Pitching tents, singing campfire songs, and tying knots are all part of the typical Girl Scout experience. Doing all those things on the White House lawn, however, is not so typical.
The first-ever Girl Scout camp-out at the White House, designed to promote first lady Michelle Obama’s “Let’s Move! Outside” initiative, was held Tuesday night. The event also celebrated the upcoming 100th anniversary of the National Park Service.
“Did you know that the White House is a national park?” Mrs. Obama, who is the honorary national president of the Girl Scouts, asked the group of 50 fourth-graders gathered on her front lawn. “We have so many beautiful parks all over this country that are free to families and kids. We want people to find their parks all around.”
“What better way to highlight ‘Let’s Move! Outside’ than by having the Girl Scouts camping out right here at a national park at the White House?” she added. “This is something you can tell your kids and your grandkids.”
Over the course of the night, Mrs. Obama engaged in a variety of traditional camping activities with the youngsters, including knot-tying, tent-pitching, rock-climbing, and star-gazing led by Catherine "Cady" Coleman, a US astronaut who spent two years on the International Space Station.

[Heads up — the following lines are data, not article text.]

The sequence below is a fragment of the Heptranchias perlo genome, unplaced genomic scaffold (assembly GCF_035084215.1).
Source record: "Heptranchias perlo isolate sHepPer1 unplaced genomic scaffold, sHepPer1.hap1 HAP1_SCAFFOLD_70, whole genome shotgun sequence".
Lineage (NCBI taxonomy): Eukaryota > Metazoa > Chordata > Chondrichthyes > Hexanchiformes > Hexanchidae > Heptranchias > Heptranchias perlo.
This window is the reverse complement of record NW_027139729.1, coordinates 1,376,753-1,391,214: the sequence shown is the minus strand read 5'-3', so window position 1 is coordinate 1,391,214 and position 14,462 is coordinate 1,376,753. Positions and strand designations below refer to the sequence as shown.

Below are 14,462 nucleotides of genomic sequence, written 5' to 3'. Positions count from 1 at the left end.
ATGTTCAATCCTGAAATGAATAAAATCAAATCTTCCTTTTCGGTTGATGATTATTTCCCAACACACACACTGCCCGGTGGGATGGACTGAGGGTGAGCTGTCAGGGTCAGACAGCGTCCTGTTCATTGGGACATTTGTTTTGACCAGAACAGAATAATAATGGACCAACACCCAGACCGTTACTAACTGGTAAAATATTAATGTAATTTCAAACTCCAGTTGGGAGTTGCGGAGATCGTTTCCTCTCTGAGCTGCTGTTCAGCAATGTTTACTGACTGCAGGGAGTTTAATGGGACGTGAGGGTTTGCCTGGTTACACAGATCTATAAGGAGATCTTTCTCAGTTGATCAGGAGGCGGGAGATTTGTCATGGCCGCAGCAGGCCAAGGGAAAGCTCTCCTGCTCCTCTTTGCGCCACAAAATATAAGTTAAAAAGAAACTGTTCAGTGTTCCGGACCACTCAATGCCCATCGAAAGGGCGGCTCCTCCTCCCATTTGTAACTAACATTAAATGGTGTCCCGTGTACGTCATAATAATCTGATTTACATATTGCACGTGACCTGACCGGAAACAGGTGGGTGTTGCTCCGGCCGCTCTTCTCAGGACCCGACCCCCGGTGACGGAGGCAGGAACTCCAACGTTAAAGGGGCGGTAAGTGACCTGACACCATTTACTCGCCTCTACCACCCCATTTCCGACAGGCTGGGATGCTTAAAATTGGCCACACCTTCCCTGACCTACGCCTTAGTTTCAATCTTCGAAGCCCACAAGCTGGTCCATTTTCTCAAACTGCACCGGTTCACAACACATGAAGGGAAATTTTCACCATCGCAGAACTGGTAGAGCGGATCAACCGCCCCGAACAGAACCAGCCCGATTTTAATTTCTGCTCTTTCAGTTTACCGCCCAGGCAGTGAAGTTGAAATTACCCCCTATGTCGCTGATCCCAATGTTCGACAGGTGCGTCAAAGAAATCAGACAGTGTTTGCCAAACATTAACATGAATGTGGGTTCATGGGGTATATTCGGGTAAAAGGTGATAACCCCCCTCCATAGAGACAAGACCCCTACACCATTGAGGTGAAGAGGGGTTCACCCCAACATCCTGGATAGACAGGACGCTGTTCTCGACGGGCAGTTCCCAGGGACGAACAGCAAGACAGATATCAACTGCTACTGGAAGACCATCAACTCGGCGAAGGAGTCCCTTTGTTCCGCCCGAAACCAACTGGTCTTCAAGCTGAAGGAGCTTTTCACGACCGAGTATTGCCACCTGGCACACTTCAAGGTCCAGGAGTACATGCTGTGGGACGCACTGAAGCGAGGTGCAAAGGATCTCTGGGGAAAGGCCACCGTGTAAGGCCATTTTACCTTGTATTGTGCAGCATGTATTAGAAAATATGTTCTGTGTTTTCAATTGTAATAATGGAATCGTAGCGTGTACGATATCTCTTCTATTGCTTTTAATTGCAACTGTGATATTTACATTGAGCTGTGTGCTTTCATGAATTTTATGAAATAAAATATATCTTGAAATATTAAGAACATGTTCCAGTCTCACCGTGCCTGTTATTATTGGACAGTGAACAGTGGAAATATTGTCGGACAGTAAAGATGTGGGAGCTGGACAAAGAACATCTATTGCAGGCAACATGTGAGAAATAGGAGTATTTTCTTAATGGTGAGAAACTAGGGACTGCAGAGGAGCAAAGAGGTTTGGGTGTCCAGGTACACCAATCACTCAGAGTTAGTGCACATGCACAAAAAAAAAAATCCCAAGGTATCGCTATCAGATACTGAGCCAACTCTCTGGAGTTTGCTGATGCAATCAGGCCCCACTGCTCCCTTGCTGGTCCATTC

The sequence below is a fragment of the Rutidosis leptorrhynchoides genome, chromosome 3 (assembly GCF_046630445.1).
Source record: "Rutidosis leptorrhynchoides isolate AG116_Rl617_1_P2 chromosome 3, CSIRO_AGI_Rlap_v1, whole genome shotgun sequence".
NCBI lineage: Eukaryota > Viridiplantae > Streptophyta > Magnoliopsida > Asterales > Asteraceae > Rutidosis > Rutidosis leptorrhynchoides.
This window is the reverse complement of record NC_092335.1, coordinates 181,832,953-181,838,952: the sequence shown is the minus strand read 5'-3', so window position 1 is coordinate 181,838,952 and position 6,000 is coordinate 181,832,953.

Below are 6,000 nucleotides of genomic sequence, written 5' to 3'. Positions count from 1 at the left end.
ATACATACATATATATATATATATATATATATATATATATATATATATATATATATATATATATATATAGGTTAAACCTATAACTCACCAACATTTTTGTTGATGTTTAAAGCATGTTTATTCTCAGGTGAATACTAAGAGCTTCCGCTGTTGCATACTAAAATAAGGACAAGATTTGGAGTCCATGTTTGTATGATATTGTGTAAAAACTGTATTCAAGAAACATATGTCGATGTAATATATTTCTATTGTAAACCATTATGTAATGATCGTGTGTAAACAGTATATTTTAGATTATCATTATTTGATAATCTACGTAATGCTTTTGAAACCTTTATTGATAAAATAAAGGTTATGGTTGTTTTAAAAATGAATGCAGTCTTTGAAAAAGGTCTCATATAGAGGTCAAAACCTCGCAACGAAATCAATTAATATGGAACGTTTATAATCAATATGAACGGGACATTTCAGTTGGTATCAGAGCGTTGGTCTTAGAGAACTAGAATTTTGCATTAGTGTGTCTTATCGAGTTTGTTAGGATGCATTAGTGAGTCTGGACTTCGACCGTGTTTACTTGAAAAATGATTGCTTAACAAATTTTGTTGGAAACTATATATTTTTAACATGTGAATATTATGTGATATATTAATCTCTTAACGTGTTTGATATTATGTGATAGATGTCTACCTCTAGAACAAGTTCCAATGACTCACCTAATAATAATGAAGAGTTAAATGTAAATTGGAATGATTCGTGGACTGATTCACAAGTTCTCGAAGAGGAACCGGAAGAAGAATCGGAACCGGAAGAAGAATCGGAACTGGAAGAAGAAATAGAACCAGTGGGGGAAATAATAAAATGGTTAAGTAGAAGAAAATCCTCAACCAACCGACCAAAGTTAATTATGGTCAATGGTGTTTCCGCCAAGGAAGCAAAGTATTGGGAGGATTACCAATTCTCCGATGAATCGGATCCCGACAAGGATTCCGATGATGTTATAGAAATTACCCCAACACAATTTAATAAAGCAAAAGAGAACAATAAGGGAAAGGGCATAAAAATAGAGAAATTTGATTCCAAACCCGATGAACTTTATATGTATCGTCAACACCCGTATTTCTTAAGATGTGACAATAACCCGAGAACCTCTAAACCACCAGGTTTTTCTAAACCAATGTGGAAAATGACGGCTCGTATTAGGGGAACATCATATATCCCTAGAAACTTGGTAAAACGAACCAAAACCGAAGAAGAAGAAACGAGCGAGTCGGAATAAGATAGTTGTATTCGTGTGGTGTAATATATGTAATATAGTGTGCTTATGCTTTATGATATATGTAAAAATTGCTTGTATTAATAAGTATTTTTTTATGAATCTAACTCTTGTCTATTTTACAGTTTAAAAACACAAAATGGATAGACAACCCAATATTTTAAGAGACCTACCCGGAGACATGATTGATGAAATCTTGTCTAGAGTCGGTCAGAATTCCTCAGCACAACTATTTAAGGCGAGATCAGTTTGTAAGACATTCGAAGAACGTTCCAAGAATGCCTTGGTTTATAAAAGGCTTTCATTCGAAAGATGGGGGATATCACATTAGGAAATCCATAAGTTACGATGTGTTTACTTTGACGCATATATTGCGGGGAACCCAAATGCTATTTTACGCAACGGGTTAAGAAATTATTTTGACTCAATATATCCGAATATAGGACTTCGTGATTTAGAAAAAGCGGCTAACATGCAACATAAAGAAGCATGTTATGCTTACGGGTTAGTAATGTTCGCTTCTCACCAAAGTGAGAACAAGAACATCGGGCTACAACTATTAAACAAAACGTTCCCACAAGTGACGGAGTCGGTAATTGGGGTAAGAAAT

The group also sat on bales of hay and sang songs around a makeshift “campfire,” a pile of lanterns arranged in the middle of the circle, with the president and first lady.
"Remember to put the fire out before you go to bed," President Obama reminded the Scouts before retiring into the White House. "That's what Smokey the Bear said."
When a thunderstorm hit, the party didn’t stop – instead, it moved from the lawn to a conference room in an office building near the White House.
The night ended with a massive group hug, in which the president was swarmed by a mob of young Girl Scouts from all over the country.
"I thought he was like a serious man who only wanted to work and do business, but he actually has a really nice soft side," one of the Scouts, 11-year-old Blaire Batista of Washington, D.C., told Reuters. "Until I die ... I'm going to have this memory not in the back of my head, but right in the front.”
This report includes material from Reuters.